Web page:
MANILA, Philippines – In an effort to further relieve the planet of carbon stress for at least 60 minutes, this year’s observance of Earth Hour should be more than just turning off lights but also other non-essential appliances.
Environment and Natural Resources Secretary Ramon Paje said he is encouraging the public to take the second step towards taking care of the planet by doing more than what is being done every year.
Earth Hour 2011 will be observed on Saturday, March 26, from 8:30 p.m. to 9:30 p.m.
People, businesses and communities from across the globe are urged to turn off their lights for one hour to send a message on taking action against global warming.
For the past two years, the Philippines recorded the most number of participating towns and cities. This year, the DENR wants to do more.
More than an opportunity to create another record-breaking feat, Paje said he is calling on Filipinos to participate and reduce their carbon footprint by decreasing their electrical consumption for an hour, thus lessening emissions generated from carbon dioxide and fossil fuel, which greatly contribute to climate change.
Beyond the hour-long “sacrifice” of switching off power, he said he is also urging Filipinos to mitigate the further effects of climate change by eliminating wasteful or inefficient consumption of electricity, using cleaner alternatives to fossil fuels, and incorporating clean development mechanisms for greener products and services.
“The lifestyle of ecological responsibility and discipline that Earth Hour promotes deserves habitual and universal application, and we strongly urge everyone to adopt and practice such environmental citizenship,” he said.
Paje has issued a memorandum directing all lights in all DENR offices and their vicinities nationwide to be switched off in support of Earth Hour.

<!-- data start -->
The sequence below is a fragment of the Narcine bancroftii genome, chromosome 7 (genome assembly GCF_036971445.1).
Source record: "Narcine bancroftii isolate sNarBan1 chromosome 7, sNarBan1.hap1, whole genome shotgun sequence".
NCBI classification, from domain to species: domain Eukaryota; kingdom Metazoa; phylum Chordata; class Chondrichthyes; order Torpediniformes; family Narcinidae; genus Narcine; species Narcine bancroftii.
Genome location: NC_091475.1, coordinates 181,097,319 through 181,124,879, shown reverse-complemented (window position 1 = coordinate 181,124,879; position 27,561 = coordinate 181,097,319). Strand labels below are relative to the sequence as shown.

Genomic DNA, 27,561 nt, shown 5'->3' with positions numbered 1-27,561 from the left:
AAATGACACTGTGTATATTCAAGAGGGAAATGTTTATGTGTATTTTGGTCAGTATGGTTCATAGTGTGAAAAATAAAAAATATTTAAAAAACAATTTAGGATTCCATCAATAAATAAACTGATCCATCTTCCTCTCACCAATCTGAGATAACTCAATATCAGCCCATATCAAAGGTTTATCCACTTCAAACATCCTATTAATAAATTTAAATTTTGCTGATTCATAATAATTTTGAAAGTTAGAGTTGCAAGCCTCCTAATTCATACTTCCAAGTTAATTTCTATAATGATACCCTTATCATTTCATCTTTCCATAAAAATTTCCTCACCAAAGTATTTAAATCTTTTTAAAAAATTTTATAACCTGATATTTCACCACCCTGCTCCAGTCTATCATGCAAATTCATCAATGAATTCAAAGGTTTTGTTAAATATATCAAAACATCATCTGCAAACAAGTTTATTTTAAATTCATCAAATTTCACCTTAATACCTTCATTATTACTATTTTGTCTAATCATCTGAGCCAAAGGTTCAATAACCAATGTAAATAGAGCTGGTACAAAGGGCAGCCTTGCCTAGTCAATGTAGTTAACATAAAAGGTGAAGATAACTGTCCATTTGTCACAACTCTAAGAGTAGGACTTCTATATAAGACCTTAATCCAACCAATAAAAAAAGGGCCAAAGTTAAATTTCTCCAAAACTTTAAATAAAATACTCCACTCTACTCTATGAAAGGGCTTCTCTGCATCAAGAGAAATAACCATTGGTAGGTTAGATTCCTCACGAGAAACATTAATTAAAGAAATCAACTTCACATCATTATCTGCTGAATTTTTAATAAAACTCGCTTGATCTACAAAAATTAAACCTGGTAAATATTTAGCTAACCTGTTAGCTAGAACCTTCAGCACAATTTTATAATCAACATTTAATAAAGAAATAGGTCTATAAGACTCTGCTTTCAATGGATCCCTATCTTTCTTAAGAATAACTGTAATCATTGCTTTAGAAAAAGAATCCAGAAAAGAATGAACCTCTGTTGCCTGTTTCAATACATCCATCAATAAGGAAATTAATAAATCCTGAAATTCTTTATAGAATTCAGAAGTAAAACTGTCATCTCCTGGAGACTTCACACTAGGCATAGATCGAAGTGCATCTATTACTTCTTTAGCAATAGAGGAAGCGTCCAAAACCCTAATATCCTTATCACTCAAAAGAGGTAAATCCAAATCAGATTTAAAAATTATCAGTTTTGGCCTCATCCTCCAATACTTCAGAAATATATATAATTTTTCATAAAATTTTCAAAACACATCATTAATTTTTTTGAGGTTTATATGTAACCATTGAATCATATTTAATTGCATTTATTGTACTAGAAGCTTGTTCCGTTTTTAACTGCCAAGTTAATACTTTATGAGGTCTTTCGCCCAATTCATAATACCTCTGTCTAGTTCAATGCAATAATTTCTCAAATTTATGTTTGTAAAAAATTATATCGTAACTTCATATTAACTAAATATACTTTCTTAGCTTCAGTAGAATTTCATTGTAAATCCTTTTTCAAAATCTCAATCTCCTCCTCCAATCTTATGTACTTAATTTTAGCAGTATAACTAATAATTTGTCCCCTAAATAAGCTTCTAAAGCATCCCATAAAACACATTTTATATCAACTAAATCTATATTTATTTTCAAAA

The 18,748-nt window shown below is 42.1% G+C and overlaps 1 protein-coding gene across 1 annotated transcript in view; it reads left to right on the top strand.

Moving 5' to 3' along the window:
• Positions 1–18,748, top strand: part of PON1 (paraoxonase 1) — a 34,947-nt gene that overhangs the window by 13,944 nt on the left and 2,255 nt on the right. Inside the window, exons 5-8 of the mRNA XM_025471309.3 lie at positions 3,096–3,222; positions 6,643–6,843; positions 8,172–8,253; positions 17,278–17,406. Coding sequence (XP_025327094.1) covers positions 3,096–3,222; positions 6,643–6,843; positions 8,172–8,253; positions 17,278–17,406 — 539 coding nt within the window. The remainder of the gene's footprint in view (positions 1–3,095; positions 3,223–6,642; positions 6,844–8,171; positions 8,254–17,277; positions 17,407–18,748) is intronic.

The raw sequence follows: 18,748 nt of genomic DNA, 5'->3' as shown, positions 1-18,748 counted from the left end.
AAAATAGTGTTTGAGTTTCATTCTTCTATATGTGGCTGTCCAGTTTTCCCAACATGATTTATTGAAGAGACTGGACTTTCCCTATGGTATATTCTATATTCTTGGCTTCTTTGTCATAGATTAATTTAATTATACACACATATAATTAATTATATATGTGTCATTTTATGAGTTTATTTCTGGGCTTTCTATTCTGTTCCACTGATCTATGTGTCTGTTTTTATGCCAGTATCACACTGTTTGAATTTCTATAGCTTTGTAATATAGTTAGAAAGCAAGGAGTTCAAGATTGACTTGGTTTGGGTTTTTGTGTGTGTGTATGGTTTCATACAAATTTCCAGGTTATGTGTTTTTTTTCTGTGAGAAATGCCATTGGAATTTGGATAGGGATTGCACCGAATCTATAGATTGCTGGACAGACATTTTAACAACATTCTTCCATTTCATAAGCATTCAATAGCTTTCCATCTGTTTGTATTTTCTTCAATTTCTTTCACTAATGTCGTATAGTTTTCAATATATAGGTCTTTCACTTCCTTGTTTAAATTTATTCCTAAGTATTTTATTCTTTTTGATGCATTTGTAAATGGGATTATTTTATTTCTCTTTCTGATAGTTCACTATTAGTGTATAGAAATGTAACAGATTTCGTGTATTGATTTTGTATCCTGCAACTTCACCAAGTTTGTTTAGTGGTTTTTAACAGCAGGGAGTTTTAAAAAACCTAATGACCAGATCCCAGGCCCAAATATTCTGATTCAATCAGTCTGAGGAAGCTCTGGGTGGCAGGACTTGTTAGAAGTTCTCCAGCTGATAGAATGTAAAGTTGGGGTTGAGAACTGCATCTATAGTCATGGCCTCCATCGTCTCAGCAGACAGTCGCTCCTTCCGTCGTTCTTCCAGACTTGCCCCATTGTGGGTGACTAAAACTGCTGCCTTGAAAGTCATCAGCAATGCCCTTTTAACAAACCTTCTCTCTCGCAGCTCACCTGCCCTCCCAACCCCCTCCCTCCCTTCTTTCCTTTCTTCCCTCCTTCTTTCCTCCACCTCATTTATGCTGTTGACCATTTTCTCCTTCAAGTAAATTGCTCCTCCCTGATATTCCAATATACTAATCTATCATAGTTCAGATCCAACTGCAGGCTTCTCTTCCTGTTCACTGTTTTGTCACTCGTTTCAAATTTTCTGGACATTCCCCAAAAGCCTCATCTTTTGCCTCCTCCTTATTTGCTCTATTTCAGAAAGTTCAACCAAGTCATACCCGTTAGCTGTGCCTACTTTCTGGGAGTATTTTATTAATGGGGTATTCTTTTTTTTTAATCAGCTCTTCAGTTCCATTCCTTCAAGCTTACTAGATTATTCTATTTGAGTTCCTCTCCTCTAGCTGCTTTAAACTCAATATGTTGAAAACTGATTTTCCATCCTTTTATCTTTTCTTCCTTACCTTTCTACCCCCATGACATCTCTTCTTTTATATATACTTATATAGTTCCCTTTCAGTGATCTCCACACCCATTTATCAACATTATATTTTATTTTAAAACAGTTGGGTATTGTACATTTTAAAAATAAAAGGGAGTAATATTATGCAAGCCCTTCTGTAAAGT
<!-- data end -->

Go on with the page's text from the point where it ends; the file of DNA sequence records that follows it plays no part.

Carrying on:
He has likewise called on all local government units, educational institutions, commercial establishments, outdoor advertisers, civic groups and households to do the same.
“Let us not wait for time to run out, or for global warming to become irreversible. The greater the darkness we produce on Earth Hour, the brighter our tomorrow will be,” he said.
Earth Hour is considered one of the largest mass participations for the Earth. It was organized by the World Wildlife Fund for Nature in 2007 in Sydney, Australia, where 2.2 million homes and businesses turned their lights off for one hour to make a stand against climate change. The number of participating communities has steadily risen from 35 countries in 2008, to 88 countries in 2009, and 128 in 2010.
The Philippines topped last year’s participation with 15 million Filipinos in 1,076 towns and cities voluntarily plunged into darkness for love of the planet.
About Earth Hour
Earth Hour started in 2007 in Sydney, Australia when 2.2 million individuals and more than 2,000 businesses turned their lights off for one hour to take a stand against climate change. Only a year later and Earth Hour had become a global sustainability movement with more than 50 million people across 35 countries/territories participating. Global landmarks such as the Sydney Harbour Bridge, CN Tower in Toronto, Golden Gate Bridge in San Francisco, and Rome’s Colosseum, all stood in darkness, as symbols of hope for a cause that grows more urgent by the hour.
In March 2009, hundreds of millions of people took part in the third Earth Hour. Over 4000 cities in 88 countries/territories officially switched off to pledge their support for the planet, making Earth Hour 2009 the world’s largest global climate change initiative.
On Saturday 27 March, Earth Hour 2010 became the biggest Earth Hour ever. A record 128 countries and territories joined the global display of climate action. Iconic buildings and landmarks from Asia Pacific to Europe and Africa to the Americas switched off. People across the world from all walks of life turned off their lights and came together in celebration and contemplation of the one thing we all have in common – our planet.
Earth Hour 2011 will take place on Saturday 26 March at 8.30PM (local time). This Earth Hour we want you to go beyond the hour, so after the lights go back on think about what else you can do to make a difference. Together our actions add up.
Visit our Beyond the Hour platform to share your stories and to get inspiration from the actions our supporters have shared with us already.